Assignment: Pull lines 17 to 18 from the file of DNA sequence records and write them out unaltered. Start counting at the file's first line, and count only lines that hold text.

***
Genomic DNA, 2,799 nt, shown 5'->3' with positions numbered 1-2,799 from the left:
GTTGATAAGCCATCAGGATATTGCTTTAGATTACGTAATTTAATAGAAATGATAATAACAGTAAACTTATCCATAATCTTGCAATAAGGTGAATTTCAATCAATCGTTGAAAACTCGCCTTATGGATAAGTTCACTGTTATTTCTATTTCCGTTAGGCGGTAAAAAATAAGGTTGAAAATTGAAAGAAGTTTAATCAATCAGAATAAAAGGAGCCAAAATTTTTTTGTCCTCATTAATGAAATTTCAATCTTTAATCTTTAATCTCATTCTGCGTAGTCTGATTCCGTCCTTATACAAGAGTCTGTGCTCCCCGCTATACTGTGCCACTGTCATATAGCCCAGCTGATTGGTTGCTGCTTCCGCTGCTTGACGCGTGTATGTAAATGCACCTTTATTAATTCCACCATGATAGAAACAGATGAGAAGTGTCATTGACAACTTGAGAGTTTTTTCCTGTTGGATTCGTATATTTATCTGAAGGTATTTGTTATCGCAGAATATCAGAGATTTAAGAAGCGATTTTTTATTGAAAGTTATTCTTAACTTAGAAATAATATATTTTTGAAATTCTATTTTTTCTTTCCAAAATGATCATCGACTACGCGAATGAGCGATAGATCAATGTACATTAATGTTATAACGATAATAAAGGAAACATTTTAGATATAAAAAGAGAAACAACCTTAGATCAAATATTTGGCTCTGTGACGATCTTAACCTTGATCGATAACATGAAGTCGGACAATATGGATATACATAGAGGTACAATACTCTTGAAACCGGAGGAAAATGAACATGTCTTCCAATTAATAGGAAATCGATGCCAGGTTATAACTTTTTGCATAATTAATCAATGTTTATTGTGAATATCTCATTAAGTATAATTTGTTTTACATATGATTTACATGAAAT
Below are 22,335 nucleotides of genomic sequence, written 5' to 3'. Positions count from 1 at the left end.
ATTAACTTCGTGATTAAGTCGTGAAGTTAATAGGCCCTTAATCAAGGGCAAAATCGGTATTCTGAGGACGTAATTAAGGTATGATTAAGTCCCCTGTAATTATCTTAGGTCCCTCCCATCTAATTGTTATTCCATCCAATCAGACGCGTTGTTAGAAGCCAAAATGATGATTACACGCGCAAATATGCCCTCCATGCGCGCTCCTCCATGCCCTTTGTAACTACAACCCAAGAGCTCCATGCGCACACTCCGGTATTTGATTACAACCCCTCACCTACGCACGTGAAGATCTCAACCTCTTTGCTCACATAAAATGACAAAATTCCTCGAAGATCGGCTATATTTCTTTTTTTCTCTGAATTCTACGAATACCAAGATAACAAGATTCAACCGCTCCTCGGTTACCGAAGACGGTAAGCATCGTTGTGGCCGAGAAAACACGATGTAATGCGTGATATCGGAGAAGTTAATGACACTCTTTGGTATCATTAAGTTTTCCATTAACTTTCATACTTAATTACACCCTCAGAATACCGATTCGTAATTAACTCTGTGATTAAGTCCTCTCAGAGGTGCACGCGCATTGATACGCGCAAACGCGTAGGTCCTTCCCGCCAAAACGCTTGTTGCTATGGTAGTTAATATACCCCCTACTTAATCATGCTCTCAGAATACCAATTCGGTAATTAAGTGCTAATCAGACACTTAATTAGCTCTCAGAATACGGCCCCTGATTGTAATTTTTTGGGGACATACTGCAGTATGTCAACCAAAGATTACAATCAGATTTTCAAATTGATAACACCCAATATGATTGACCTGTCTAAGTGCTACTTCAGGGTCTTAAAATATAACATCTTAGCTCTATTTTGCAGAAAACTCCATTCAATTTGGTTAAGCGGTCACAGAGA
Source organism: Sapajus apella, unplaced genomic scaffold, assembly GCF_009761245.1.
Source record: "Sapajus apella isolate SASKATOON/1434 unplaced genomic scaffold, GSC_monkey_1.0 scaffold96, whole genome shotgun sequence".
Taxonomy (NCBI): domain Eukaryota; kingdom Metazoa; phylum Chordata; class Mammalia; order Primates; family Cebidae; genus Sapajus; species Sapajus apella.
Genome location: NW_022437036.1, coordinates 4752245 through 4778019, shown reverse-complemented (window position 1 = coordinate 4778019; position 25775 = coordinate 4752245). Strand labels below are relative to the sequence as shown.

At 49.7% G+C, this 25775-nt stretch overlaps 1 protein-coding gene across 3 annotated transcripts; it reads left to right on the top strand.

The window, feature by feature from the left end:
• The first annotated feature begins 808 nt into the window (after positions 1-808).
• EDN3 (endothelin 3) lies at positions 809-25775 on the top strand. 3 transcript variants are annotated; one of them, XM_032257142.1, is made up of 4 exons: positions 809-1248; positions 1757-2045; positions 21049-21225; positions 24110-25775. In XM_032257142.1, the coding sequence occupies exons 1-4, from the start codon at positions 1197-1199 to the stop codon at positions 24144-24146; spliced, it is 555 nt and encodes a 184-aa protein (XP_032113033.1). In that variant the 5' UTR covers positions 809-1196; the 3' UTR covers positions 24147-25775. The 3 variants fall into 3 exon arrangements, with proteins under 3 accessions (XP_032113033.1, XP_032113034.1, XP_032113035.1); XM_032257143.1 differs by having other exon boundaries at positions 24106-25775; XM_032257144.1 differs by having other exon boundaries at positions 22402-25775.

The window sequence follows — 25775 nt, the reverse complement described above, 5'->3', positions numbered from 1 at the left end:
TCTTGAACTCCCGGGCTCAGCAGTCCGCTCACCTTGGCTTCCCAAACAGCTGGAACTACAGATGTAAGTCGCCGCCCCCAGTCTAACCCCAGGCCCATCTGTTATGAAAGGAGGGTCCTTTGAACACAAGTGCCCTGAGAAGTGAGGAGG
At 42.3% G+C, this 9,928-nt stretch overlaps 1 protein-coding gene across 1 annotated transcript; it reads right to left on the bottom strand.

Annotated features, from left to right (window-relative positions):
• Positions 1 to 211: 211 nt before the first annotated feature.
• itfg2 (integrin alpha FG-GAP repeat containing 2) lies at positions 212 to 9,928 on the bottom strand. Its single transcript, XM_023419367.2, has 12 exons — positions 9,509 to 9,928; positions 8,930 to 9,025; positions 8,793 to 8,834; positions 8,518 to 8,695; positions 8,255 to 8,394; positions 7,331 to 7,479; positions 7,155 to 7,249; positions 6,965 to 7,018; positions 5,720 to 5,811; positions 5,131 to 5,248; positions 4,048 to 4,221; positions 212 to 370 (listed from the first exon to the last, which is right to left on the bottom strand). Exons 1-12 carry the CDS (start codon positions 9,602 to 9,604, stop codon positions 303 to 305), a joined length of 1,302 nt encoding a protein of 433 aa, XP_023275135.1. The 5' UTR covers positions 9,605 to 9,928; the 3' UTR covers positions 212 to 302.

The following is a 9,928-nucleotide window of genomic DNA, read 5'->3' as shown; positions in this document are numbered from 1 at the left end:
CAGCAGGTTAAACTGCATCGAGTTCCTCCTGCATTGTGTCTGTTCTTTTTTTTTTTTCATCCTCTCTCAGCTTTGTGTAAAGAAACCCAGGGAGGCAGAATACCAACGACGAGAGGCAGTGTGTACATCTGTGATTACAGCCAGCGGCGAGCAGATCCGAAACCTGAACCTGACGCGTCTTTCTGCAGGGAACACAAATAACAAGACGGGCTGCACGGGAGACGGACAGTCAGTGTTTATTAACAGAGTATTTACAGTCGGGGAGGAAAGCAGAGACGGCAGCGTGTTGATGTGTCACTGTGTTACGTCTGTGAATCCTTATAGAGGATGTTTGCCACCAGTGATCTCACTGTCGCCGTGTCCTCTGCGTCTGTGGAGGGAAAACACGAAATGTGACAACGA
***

• Positions 1 to 211: 211 nt before the first annotated feature.
• itfg2 (integrin alpha FG-GAP repeat containing 2) lies at positions 212 to 9,928 on the bottom strand. Its single transcript, XM_023419367.2, has 12 exons — positions 9,509 to 9,928; positions 8,930 to 9,025; positions 8,793 to 8,834; positions 8,518 to 8,695; positions 8,255 to 8,394; positions 7,331 to 7,479; positions 7,155 to 7,249; positions 6,965 to 7,018; positions 5,720 to 5,811; positions 5,131 to 5,248; positions 4,048 to 4,221; positions 212 to 370 (listed from the first exon to the last, which is right to left on the bottom strand). Exons 1-12 carry the CDS (start codon positions 9,602 to 9,604, stop codon positions 303 to 305), a joined length of 1,302 nt encoding a protein of 433 aa, XP_023275135.1. The 5' UTR covers positions 9,605 to 9,928; the 3' UTR covers positions 212 to 302.